But if all the parts of the universe have been so ordered that they could not have been better adapted for use, or more beautiful as regards appearance, let us see whether they are the work of chance, or whether their arrangement is one in which they could not possibly have been combined except by the guidance of consciousness and the divine providence. If, then, the things achieved by nature are more excellent than those achieved by art, and if art produces nothing without making use of intelligence, nature also ought not to be considered destitute of intelligence. If at the sight of a statue or painted picture you know that art has been employed, and from the distant view of the course of a ship feel sure that it is made to move by art and intelligence, and if you understand on looking at a horologe, whether one marked out with lines, or working by means of water, that the hours are indicated by art and not by chance, with what possible consistency can you suppose that the universe which contains these same products of art, and their constructors, and all things, is destitute of forethought and intelligence? Why, if any one were to carry into Scythia or Britain the globe which our friend Posidonius has lately constructed, each one of the revolutions of which brings about the same movement in the sun and moon and five wandering stars as is brought about each day and night in the heavens, no one in those barbarous countries would doubt that that globe was the work of intelligence.--Cicero, On the Nature of the Gods.
In Cicero's argument, when confronted by an intricate, successful representation of the movements of nature, a savage/barbarian will immediate grant that the representation is the product of artificial design. If one then grants the premise that artifice "produces nothing without making use of intelligence, nature also ought not to be considered destitute of intelligence" in virtue of the fact that nature is superior (in some sense) to artifice, some cleaned up version of the argument goes through (see this reconstruction by Hunter). That nature is superior to artifice, I dub nature's superiority premise. As regular readers know, I have been interested in a particular version(s) of this so-called Posidonian argument, revived and articulated in the early modern period (see here on Dennett and Descartes, here on Boyle's plagiarism, here on Locke/Newton, here on Voltaire, and Voltaire and Spinoza, etc.). My particular interest in the argument is made clear by the following (rational) reconstruction:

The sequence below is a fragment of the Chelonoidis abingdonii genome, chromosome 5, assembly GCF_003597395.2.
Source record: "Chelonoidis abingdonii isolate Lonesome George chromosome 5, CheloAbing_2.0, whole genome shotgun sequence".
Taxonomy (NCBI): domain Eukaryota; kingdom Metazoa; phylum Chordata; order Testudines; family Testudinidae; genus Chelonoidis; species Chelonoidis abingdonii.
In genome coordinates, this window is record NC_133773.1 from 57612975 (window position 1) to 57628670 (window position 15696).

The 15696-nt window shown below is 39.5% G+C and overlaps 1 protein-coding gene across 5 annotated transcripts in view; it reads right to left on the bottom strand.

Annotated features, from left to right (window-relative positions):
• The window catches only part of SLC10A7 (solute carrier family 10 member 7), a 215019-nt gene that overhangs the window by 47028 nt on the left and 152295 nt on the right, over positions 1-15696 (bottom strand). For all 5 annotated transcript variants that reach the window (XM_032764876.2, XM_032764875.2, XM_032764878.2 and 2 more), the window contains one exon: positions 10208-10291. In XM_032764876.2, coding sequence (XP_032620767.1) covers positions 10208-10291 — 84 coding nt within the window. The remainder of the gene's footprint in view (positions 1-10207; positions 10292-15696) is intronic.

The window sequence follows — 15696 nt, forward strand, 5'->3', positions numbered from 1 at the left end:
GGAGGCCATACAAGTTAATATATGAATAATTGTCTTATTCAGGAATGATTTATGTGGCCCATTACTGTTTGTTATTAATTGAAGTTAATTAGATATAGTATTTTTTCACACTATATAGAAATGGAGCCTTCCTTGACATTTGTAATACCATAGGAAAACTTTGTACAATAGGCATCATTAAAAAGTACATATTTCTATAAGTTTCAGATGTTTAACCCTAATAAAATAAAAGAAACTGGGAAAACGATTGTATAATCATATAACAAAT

(I) A necessary condition of the possibility of (an (intended)) successful scientific representation or concrete model of (a region of) nature is that (a region of) nature is orderly;
(II) (A region of) Nature’s hidden order could not be the product of chance [as suggested by Epicureanism] or necessity [as suggested by Spinozism], but only by an Ordering God/Very powerful/infinite mind;
(III) [It’s possible that] Science produces successful representations and successful concrete models of (a region of) nature.
(IV) ∴ There is a God (of order).
In my reconstruction, Cicero''s nature's superiority premise is suppressed, but it lurks behinds (I) and (III). The savage's assent that surely the machine is (intelligently) man-made is suppressed in (III). [I leave it as an exercise to the reader to reinstate them into a longer rational reconstruction.] Even so, the savage/barbarian gazing at the machine shows up throughout the sources.
Let me, in closing, return to Darwin. I think the framing of his arguments by way of a savage is explained by the known pull of the Posidonian argument on his readers (and perhaps himself). It should come as no surprise, then, that Darwin explicitly endorses a version of nature's superiority premise in Origin: "But Natural Selection, as we shall hereafter see, is a power incessantly ready for action, and is as immeasurably superior to man's feeble efforts, as the works of Nature are to those of Art."--(Chapter 3.) The echoes to Cicero's Posidonian argument are unmistakably. (As noted, Cicero's argument known in various guises throughout the eighteenth century. (In my view Paley does not present the strongest version of it, but that's for another time.) Darwin's innovation is that rather than speaking of nature as such, he speaks of natural selection. And the effect of that substitution is to make transparent that premise (II) misses at least alternative. So, it needs needs to be rewritten.
(II*) (A region of) Nature’s hidden order could not be the product of mere chance [as suggested by Epicureanism]* or mere necessity [as suggested by Spinozism],+ but only by an Ordering God/Very powerful/infinite mind or Natural Selection.
The relationship between (a) natural selection and an ordering god and between (b) natural selection as an alternative to Epicureanism and/or Spinozism is not transparent. The significance of this point is not, primarily, that the conclusion of the Posidonian argument is now undermined (after all a Deist will be untroubled by the existence of natural selection), but rather that the functionality of the Posidonian argument as such is destabilized. It's fruitfulness as a thinking device comes to an end with Darwin.